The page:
Peru is a South American country situated along the continent’s west coast. The length of Peru’s western border is shared with the Pacific ocean, whereas its northern, southeastern and eastern boundaries are shared with Bolivia, Brazil, Colombia, Chile, and Ecuador. Peru claims a size of nearly five hundred thousand square miles, with Lima as its capital and largest city.
With its unique layout, tropical climate and borders shared along largely unpopulated regions, Peru bears a rich and varied topographical layout featuring stunning biodiversity. The country splays out in a north-south configuration nestled between ocean waters to one side and teeming tropical life on the other, lending Peru a uniquely eclectic suite of geographical features.
For all of its rich diversity, the geography of Peru can fairly be separated into three distinct sections to differentiate between the most significant impacts brought about by the considerable differences in Peru’s layout. The western region, sharing its border almost entirely with the Pacific coast, lays claim to a broad expanse of dull territory toward the northern end of the coast, giving way to a hilly area toward the central coast before succumbing to mountainous areas interspersed with deep, narrow valleys in the southern coastal regions.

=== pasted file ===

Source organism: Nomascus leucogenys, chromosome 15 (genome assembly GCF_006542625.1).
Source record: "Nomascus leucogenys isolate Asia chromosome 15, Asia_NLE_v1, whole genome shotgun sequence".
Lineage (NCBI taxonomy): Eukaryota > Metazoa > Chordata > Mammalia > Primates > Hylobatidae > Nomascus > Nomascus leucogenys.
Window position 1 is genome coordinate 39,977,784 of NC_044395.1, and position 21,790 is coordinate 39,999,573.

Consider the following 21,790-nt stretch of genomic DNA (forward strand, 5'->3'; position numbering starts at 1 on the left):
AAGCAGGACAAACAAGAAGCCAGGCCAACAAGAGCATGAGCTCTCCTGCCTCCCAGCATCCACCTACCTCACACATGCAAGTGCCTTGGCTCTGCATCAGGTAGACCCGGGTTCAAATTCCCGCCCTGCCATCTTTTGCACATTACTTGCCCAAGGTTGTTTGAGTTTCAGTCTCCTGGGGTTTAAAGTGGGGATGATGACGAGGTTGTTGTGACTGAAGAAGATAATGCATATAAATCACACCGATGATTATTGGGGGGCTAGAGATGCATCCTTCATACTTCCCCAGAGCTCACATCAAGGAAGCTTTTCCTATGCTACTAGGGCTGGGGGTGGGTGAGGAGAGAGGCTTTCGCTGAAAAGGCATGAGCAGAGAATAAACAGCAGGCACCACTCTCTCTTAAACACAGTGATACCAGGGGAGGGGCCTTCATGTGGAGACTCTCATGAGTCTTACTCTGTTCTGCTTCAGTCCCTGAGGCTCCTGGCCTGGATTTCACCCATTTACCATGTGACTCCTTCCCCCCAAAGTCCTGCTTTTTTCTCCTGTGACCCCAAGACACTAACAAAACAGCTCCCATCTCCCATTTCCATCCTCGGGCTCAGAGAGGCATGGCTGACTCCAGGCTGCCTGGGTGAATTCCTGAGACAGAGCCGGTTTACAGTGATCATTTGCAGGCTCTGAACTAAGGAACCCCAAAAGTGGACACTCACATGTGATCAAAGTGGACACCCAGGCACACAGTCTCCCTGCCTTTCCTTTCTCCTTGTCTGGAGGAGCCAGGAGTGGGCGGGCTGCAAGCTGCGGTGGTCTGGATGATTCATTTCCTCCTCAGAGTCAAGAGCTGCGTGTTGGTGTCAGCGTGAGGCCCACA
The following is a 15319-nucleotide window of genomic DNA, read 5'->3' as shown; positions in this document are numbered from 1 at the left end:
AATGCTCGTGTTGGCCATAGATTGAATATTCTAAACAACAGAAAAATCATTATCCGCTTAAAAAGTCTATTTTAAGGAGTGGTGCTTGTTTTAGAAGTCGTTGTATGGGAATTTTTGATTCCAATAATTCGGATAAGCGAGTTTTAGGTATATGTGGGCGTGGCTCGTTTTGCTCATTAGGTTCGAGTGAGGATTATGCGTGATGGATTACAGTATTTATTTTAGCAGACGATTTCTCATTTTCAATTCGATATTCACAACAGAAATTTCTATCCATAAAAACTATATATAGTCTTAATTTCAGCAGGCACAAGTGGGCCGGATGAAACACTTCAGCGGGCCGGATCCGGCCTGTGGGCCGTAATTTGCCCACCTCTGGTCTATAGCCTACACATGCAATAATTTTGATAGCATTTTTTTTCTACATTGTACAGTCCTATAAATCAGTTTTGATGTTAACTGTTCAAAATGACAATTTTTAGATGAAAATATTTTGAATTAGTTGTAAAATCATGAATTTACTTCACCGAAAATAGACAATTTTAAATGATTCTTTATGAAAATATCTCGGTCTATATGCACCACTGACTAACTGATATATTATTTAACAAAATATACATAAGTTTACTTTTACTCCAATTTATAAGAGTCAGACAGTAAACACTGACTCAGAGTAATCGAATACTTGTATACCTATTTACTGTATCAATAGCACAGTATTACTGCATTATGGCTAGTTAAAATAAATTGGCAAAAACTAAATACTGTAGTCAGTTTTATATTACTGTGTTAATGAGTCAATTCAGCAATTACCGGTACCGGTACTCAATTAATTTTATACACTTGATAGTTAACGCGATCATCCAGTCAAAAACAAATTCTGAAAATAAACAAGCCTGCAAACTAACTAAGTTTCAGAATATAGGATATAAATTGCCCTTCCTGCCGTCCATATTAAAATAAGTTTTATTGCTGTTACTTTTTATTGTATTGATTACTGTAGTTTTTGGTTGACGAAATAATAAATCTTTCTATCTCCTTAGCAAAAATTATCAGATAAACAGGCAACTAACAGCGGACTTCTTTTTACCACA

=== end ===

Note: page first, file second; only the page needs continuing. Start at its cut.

True to its name, the central region, often called the Andean region or the Sierra claims a stretch of the Andean mountains and experiences regular disruptions like earthquakes as a result. The Andes stretch in Peru begins with lower elevations toward the north before rising in height as one moves toward the heart of central Peru, hosting a snowy mountainous region that attracts tourists and visitors from all over the world.
As one approaches the southernmost end of the Andes stretch Peru hosts, one finds that mountains give way to the tropical forests of the Amazon. Claiming more than sixty percent of Peru’s total land mass, the Amazon forests of Peru is a territory rich with jungle areas and rife with biodiversity. Peru’s section of forest is part of the broader region generally referred to as the Amazon Basin, which stretches far into neighboring countries Brazil and Colombia. Its topography is mostly made up of low and even plainlands and gently rising hilly areas.
Though Peru is an immense landmass in sheer size, much of its more challenging geographical regions are less conducive to supporting urban life. Regardless, Peru provides a home to a stunning 31 million people, most of whom speak the country’s official language, Spanish.
Officially called the Republic of Peru, the country boasts a cultural and ethnic diversity as broad and varied as its geography, with its largest ethnic group, Mestizo, claiming only two-thirds of the population as a whole. The remaining third is comprised of a broad variety of groups, including but certainly not limited to Andean, Amerindian and small communities of Shipino, Asian.